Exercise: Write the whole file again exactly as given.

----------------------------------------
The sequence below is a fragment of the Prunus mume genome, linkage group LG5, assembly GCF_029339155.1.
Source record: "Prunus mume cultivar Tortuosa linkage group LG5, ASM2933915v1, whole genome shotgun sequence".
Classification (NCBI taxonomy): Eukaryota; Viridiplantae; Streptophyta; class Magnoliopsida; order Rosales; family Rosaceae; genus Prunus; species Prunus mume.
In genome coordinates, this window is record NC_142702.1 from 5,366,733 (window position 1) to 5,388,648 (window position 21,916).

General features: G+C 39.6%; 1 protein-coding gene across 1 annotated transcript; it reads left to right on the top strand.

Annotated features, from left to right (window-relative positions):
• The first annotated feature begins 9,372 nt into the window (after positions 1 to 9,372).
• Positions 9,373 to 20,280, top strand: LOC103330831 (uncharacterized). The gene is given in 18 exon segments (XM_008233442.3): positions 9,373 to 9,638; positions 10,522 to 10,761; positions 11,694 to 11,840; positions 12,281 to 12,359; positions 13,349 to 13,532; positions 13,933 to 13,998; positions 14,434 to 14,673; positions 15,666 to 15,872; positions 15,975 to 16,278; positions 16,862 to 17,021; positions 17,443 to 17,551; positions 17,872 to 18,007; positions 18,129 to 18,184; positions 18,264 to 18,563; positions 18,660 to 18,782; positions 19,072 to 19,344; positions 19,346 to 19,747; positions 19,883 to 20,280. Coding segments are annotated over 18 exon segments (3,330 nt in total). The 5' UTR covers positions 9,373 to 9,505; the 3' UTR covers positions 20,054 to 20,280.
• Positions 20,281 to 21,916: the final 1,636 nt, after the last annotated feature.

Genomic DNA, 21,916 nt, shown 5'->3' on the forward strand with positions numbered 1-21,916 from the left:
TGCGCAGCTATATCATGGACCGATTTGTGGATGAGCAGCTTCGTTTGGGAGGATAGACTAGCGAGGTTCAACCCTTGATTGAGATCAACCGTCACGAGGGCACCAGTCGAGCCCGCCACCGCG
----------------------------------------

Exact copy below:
The sequence below is a fragment of the Prunus mume genome, linkage group LG5, assembly GCF_029339155.1.
Source record: "Prunus mume cultivar Tortuosa linkage group LG5, ASM2933915v1, whole genome shotgun sequence".
Classification (NCBI taxonomy): Eukaryota; Viridiplantae; Streptophyta; class Magnoliopsida; order Rosales; family Rosaceae; genus Prunus; species Prunus mume.
In genome coordinates, this window is record NC_142702.1 from 5,366,733 (window position 1) to 5,388,648 (window position 21,916).

General features: G+C 39.6%; 1 protein-coding gene across 1 annotated transcript; it reads left to right on the top strand.

Annotated features, from left to right (window-relative positions):
• The first annotated feature begins 9,372 nt into the window (after positions 1 to 9,372).
• Positions 9,373 to 20,280, top strand: LOC103330831 (uncharacterized). The gene is given in 18 exon segments (XM_008233442.3): positions 9,373 to 9,638; positions 10,522 to 10,761; positions 11,694 to 11,840; positions 12,281 to 12,359; positions 13,349 to 13,532; positions 13,933 to 13,998; positions 14,434 to 14,673; positions 15,666 to 15,872; positions 15,975 to 16,278; positions 16,862 to 17,021; positions 17,443 to 17,551; positions 17,872 to 18,007; positions 18,129 to 18,184; positions 18,264 to 18,563; positions 18,660 to 18,782; positions 19,072 to 19,344; positions 19,346 to 19,747; positions 19,883 to 20,280. Coding segments are annotated over 18 exon segments (3,330 nt in total). The 5' UTR covers positions 9,373 to 9,505; the 3' UTR covers positions 20,054 to 20,280.
• Positions 20,281 to 21,916: the final 1,636 nt, after the last annotated feature.

Genomic DNA, 21,916 nt, shown 5'->3' on the forward strand with positions numbered 1-21,916 from the left:
TGCGCAGCTATATCATGGACCGATTTGTGGATGAGCAGCTTCGTTTGGGAGGATAGACTAGCGAGGTTCAACCCTTGATTGAGATCAACCGTCACGAGGGCACCAGTCGAGCCCGCCACCGCG